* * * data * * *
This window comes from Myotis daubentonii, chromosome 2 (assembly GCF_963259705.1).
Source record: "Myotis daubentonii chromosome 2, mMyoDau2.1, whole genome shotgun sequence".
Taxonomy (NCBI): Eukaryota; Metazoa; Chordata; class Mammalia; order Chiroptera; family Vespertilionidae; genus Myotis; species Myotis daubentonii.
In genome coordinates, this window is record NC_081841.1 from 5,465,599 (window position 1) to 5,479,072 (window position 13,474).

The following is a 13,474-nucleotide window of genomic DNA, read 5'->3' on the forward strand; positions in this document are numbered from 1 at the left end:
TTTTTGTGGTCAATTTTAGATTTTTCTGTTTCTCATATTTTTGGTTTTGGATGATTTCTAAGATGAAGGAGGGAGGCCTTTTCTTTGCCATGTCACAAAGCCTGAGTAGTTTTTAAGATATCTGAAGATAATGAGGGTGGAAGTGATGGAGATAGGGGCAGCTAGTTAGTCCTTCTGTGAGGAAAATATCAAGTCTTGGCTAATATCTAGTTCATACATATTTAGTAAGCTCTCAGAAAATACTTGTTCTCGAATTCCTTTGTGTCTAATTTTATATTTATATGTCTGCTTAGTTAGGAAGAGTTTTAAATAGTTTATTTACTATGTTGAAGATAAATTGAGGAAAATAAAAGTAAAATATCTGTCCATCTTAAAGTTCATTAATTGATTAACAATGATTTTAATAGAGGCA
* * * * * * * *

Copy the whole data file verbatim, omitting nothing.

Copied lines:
This window comes from Myotis daubentonii, chromosome 2 (assembly GCF_963259705.1).
Source record: "Myotis daubentonii chromosome 2, mMyoDau2.1, whole genome shotgun sequence".
Taxonomy (NCBI): Eukaryota; Metazoa; Chordata; class Mammalia; order Chiroptera; family Vespertilionidae; genus Myotis; species Myotis daubentonii.
In genome coordinates, this window is record NC_081841.1 from 5,465,599 (window position 1) to 5,479,072 (window position 13,474).

The following is a 13,474-nucleotide window of genomic DNA, read 5'->3' on the forward strand; positions in this document are numbered from 1 at the left end:
TTTTTGTGGTCAATTTTAGATTTTTCTGTTTCTCATATTTTTGGTTTTGGATGATTTCTAAGATGAAGGAGGGAGGCCTTTTCTTTGCCATGTCACAAAGCCTGAGTAGTTTTTAAGATATCTGAAGATAATGAGGGTGGAAGTGATGGAGATAGGGGCAGCTAGTTAGTCCTTCTGTGAGGAAAATATCAAGTCTTGGCTAATATCTAGTTCATACATATTTAGTAAGCTCTCAGAAAATACTTGTTCTCGAATTCCTTTGTGTCTAATTTTATATTTATATGTCTGCTTAGTTAGGAAGAGTTTTAAATAGTTTATTTACTATGTTGAAGATAAATTGAGGAAAATAAAAGTAAAATATCTGTCCATCTTAAAGTTCATTAATTGATTAACAATGATTTTAATAGAGGCA